I know my number.
Ever hear anyone say, "That girl is a 10"? Well, I'm an "eight." I'm not talking about my looks. (And hey, I "could" be, OK?) I mean I'm the eighth of 10 children.
I am also a stand-up comic. Sometimes during a show I mention that I come from a big family, and someone in the audience will yell, "Me too!" I ask them, "What number are you?" If they don't answer, I can tell they are deluding themselves - how big a family can it be if they don't even have a number? Sheesh.
Really big families operate like military campaigns - there is a protocol for each area of activity. For instance, breakfast is served in shifts, and if your school bell rings earliest, you get the first pancakes. It's basic triage.
So any idiot can see that, if you don't know your number, you are part of the problem, not part of the solution. When your P.I.C. (parent in charge) yells, "Seven through 10, front and center!" you have to be on deck, or else the system breaks down, and chaos ensues, and you get no pancakes, Missy. Tough break, but you should have known your number.
Being an "eight," pecking order isn't the only issue I have about food. "Stouffer's Family Style?" I don't think so. The scariest words in the English language are "serves six." And I am the only woman I know who prefers dark-meat chicken. Comes from never having tasted that white stuff until my brothers got married and moved out of the house. I'm not kidding.
My multitudinous upbringing also gave me an odd sense of fairness. My mother would open up a half-gallon block of ice cream, fold the carton down on all sides and cut it with a knife. Those servings weren't just equal - they were "identical."
Communal dining also leaves one vulnerable to the sneak attack, the long-term effect of which renders a girl incapable of dining in a leisurely fashion, ever. A companion once remarked, "You're eating that salmon as if someone's about to take it away from you." Like "that's" so far-fetched. An "eight," my friend, has at least seven natural enemies.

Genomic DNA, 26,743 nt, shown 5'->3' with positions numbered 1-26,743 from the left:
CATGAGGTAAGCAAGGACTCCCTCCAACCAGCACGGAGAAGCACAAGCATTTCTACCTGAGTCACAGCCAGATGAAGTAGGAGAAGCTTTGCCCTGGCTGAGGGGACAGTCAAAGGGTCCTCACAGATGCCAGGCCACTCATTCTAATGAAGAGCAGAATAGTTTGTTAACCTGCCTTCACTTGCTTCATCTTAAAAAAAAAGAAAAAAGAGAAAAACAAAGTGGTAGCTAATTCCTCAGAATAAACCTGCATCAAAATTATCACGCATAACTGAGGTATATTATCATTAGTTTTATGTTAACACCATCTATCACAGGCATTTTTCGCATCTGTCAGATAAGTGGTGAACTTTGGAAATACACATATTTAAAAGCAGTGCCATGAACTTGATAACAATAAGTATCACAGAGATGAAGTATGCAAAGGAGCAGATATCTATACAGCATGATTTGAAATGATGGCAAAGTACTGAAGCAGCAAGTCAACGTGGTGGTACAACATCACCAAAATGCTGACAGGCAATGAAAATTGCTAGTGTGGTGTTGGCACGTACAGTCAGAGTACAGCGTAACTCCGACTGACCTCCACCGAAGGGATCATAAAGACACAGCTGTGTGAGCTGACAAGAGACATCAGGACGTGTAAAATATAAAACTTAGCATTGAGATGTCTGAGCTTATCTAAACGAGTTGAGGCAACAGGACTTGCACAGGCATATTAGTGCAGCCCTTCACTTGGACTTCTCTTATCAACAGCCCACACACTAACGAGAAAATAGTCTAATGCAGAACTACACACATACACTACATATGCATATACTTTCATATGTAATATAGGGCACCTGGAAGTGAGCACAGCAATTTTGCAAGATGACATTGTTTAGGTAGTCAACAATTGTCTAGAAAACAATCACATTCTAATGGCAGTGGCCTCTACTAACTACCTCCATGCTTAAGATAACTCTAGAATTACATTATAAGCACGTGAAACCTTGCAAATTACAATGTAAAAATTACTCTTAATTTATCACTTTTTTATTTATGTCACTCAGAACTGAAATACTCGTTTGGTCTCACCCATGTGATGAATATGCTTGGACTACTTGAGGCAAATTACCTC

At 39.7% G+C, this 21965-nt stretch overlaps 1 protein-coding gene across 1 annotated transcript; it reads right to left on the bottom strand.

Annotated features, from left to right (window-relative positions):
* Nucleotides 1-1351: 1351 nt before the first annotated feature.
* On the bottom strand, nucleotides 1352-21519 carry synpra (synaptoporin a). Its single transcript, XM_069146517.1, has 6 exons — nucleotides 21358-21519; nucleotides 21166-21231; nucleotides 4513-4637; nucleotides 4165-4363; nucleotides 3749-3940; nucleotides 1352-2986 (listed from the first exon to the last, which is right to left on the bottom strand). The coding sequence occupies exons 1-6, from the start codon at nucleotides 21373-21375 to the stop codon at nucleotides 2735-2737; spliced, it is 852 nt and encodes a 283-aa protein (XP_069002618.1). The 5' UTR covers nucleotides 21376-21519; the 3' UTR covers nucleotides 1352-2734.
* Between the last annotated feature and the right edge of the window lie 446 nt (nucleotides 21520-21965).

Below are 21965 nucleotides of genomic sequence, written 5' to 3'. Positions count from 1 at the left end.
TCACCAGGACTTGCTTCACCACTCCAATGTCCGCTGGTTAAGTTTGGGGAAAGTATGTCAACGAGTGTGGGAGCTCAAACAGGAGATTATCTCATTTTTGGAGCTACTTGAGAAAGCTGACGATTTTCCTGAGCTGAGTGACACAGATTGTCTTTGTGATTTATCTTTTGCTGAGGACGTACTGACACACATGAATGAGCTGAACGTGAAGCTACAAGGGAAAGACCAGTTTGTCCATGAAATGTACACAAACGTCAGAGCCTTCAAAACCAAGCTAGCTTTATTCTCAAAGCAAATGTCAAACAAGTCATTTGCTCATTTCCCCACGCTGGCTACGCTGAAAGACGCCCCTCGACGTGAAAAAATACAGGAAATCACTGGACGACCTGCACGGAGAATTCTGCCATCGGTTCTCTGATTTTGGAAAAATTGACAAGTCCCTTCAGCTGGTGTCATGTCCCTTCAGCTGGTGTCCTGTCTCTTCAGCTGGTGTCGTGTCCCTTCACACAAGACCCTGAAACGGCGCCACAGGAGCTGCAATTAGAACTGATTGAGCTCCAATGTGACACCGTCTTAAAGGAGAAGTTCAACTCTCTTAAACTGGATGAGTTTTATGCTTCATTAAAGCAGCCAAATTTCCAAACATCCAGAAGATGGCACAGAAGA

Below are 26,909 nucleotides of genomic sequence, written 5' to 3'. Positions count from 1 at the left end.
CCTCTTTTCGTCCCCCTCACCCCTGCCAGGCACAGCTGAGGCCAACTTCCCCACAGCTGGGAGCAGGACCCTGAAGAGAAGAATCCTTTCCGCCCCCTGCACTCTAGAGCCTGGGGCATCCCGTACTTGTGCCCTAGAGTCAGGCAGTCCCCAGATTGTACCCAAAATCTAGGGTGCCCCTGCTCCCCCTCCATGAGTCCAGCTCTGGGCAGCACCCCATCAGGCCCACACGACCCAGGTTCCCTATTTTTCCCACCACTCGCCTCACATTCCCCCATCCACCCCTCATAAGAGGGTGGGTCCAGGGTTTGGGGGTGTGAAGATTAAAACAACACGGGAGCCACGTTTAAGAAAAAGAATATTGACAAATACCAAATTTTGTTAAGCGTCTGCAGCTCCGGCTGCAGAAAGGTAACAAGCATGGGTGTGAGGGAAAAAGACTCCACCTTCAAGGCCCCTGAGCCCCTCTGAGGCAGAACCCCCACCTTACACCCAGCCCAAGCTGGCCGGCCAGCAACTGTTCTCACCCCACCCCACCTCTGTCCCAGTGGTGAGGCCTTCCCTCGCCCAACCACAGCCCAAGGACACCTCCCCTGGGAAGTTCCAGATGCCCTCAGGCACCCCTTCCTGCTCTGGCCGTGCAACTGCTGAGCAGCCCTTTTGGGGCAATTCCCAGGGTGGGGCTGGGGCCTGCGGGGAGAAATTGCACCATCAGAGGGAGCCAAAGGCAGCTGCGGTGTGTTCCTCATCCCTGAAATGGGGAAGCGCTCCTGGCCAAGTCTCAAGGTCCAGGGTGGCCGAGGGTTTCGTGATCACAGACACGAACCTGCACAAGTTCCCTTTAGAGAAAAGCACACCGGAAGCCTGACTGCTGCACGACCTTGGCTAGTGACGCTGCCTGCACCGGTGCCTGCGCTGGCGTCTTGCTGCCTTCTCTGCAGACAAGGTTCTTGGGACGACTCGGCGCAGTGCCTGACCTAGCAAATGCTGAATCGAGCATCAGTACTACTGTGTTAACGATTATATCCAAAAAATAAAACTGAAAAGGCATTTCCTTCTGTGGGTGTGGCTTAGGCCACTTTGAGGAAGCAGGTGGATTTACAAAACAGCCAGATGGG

You really needed to know your number on laundry day (just an expression - we did laundry all day, every day). My mother would mark an "X" in a short collar each time it was handed down to the next kid. Number five's shirts had five X's in the collars. I have no older sisters - but I "do" have seven older brothers. That should be good for a get-out-of-therapy-free card, don't you think?
Books on birth order say that "middle" children (which, I guess, in my family, would be numbers two through nine) are more creative. I think that's true. We found some fairly creative places to hide leftovers. Scavengers numbered in the double digits.
Do people from small families look at things differently? I've got no clue. I came into the world with a ready-made softball team of siblings, so my whole frame of reference is mob rule. I never got the first slice of anything. (On the other hand, I was never bored, and I never understood kids who complained that they were. Swing sets, my foot - didn't they have brothers and sisters?)
People from smaller families may not have some of these issues. There are probably "ones" and "twos" walking around who can unwrap a candy bar without looking both ways. Heck, even some of my older brothers may remember what it's like to only slice things in four - well, eight - pieces. Not me. I think maybe I am actually more comfortable in the second seating. Even if I outlive all my siblings, I'll still be an "eight."
But, hey, at least I know my number. And there's no telling when someone's going to ask.
Marian Kelly, a comedian, lives in Seneca.
I know my number.